Intrada ALPR .NET

To facilitate integration of Intrada ALPR within a .NET environment, we have prepared a managed library that abstracts the Intrada ALPR instructions to the object oriented concepts as used in C# and VB .NET.

To facilitate integration of Intrada ALPR within a .NET environment, we have prepared a managed library that abstracts the bare ALPR instructions to the object oriented concepts as used in C# and VB .NET. This document gives a concise overview of the functionality and usage of the Intrada.NET ALPR library. The use of the library is explained by an overview of available methods and on the basis of a number of C# and VB.NET code fragments.

Summary of intended usage:

  • In essence, the Intrada.NET library provides a convenient way to use the intrada.dll with unmanaged code. Any recognition results delivered from the Intrada.NET library originate one-to-one from the original recognition in the intrada.dll and no new information is added.
  • You can use an instance of the IntradaALPR class to initiate connection to the library. For each thread one RecognitionContext should be created. This context provides and method from recognition.
  • Although you can already use IntradaALPR from multiple threads through RecognitionContext instances, for easy usage of multithreaded processing the library also provides the interface class ThreadedIntradaALPR that arranges for the threading and queuing.
  • The company name and key used for initialization should match the license as provided by Q-Free.
  • You do not need to clean up memory and objects explicitly. Freeing of memory and closing of library is arranged for automatically.
  • The library already contains brief documentation for each class and method. In Visual Studio you can use the Intellisense tooltips to inspect them.
  • Error handling is always arranged for by throwing IntradaException objects.

To start using the Intrada.NET library, store your Intrada package (intrada.dll, intrada.lic, intrada_cm_XX.dll, setting.txt, etc) in the target folder. Second, store the IntradaALPR.dll .NET library in the same target folder.

Then, for development, add IntradaALPR.dll as reference to your project and use objects in the IntradaALPR namespace to use the ALPR functionality. The compiled executable or library will be able to run from the folder you stored the Intrada package and IntradaALPR.dll.

Below two basic minimal examples (C# and VB.NET) to initiate recognition with the Intrada .NET libary from your own application.


The Intrada ALPR library has been designed to work in a multi-threaded environment, enabling the possibilities of parallel OCR processing on multiple cores. Therefore the library is thread-safe, which means after initialization multiple threads can synchronously initiate recognitions. The dll provides two ways of interaction:

  • IntradaALPR: Via the IntradaALPR class you can initiate recognition from a single thread, or initiate recognition from multiple threads – taking care of thread maintenance and queuing yourself.
  • ThreadedIntradaALPR: Via the ThreadedIntradaALPR class you can initiate recognition from a single thread, where the work is automatically distributed over multiple threads.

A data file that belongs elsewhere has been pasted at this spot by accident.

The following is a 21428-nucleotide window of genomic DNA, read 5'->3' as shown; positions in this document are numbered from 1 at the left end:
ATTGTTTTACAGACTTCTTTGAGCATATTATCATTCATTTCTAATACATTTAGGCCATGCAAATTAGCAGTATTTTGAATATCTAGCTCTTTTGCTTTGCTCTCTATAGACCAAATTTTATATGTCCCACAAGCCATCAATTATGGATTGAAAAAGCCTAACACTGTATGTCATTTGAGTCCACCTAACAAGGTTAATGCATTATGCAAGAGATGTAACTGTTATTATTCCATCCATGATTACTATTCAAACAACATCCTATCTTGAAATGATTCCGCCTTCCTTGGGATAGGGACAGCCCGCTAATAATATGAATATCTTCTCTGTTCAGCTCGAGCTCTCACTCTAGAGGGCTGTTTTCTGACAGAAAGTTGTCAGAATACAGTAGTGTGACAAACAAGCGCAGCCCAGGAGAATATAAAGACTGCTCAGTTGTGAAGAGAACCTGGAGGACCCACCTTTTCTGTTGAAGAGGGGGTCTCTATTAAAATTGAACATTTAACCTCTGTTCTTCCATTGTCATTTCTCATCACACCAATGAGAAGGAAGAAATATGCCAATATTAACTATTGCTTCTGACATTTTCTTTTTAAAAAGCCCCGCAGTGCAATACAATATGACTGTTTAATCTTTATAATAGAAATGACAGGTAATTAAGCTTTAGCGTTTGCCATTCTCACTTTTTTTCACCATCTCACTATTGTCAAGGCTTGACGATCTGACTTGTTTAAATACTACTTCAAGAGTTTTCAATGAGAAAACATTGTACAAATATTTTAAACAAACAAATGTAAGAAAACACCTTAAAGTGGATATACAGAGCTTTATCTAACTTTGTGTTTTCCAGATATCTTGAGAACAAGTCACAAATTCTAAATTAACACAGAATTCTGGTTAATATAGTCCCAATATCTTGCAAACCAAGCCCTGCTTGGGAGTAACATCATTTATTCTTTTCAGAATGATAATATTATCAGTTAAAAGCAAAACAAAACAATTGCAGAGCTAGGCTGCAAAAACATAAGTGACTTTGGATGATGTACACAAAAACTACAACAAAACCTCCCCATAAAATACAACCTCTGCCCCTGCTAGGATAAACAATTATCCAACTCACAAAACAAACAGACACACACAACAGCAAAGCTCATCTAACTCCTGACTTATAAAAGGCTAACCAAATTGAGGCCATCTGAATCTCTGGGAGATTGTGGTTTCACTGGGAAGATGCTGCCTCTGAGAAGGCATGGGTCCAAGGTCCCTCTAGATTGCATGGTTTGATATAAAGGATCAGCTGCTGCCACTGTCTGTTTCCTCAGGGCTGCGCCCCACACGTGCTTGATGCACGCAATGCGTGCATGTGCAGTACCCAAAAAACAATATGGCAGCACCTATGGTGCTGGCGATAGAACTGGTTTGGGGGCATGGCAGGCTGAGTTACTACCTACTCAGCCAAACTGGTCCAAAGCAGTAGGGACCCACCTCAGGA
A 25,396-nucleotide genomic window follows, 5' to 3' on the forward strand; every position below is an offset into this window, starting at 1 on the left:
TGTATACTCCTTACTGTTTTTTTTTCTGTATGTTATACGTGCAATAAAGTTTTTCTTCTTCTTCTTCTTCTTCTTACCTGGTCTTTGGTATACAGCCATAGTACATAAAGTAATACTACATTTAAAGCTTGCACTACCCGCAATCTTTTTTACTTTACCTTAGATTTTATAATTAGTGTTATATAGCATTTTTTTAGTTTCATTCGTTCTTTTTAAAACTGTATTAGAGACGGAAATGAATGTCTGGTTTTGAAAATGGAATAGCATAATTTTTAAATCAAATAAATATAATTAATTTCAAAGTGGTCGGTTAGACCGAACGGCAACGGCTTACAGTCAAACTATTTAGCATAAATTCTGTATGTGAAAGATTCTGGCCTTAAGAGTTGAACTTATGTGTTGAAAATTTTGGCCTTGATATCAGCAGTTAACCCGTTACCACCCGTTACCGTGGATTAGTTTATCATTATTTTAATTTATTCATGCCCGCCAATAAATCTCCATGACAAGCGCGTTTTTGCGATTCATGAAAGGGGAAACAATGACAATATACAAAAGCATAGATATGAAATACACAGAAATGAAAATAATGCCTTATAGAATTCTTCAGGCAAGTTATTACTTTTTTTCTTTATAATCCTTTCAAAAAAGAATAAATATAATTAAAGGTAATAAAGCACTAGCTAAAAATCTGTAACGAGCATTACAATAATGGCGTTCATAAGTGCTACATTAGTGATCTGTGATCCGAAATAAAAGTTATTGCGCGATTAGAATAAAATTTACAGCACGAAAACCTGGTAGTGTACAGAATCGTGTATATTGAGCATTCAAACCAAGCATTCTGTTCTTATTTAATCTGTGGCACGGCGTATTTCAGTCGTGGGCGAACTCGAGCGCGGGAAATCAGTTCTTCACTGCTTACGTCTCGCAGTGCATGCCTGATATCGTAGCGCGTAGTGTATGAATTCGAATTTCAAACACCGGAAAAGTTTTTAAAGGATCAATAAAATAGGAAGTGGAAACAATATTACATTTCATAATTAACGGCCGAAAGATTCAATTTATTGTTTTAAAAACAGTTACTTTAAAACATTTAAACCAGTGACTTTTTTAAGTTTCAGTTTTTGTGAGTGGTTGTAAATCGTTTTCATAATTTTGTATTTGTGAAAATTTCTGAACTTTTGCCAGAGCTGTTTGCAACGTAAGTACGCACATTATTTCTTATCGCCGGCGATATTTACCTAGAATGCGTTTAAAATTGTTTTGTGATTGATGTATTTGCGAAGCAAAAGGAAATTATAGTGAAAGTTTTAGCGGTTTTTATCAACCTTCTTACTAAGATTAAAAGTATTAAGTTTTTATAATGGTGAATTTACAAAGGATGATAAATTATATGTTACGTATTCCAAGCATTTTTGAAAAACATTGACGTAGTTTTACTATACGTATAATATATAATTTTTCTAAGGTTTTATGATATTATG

Distributing recognition over multiple processing cores can significantly increase the throughput of Intrada ALPR. To that extent, recognition in the Intrada ALPR library is thread-safe. This means that after initialization from one thread, you can safely run recognition from different threads. The .NET Intrada ALPR library facilitates such parallel recognition in various ways.

In case you would like images to be processed sequentially from your main thread anyway, the best way forward is to use the IntradaALPR class. You create one instance of the IntradaALPR class, create one new RecognitionContext from the IntradaALPR object, and finally call the Recognition method on this single RecognitionContext. You can reuse your RecognitionContext instance for all recognitions in your process.

As Intrada ALPR is thread-safe you can also initiate recognitions from multiple threads in your own application. First, you need to initialize the Intrada library from one thread. Second, you need to create a specific RecognitionContext instance for each different thread. Finally, you can call the Recognize method on the RecognitionContext within the threads. Note that when you would have reused a RecognitionContext between two threads anyway, any calls to Recognize will be handled sequentially, effectively removing all benefits of parallel processing.

Finally, Intrada ALPR also provides an extra layer for conveniently abstracting the multithreading altogether. This ThreadedIntradaALPR class forms an interface to the IntradaALPR class and you can use it to benefit from parallel processing without the need for creating and maintaining threads on your own.

To make use of this functionality, you first create an instance of ThreadedIntradaALPR. In the background, outside the scope of your own application, the Threads and corresponding RecognitionContext instances are created. All you need to do further is to call Recognize on the ThreadedIntradaALPR instance.

Below three examples of using these methods for parallel processing. The first one splits the JPG images in a folder 50/50 over two inline threads. The second one lets Intrada distribute the total load optimally over four threads. The third one is a “hotfolder” implementation with Intrada distributing the load optimally over four threads.

Split work 50/50
Distribution over 4 threads
Hotfolder implementation

Troubleshooting Intrada.NET

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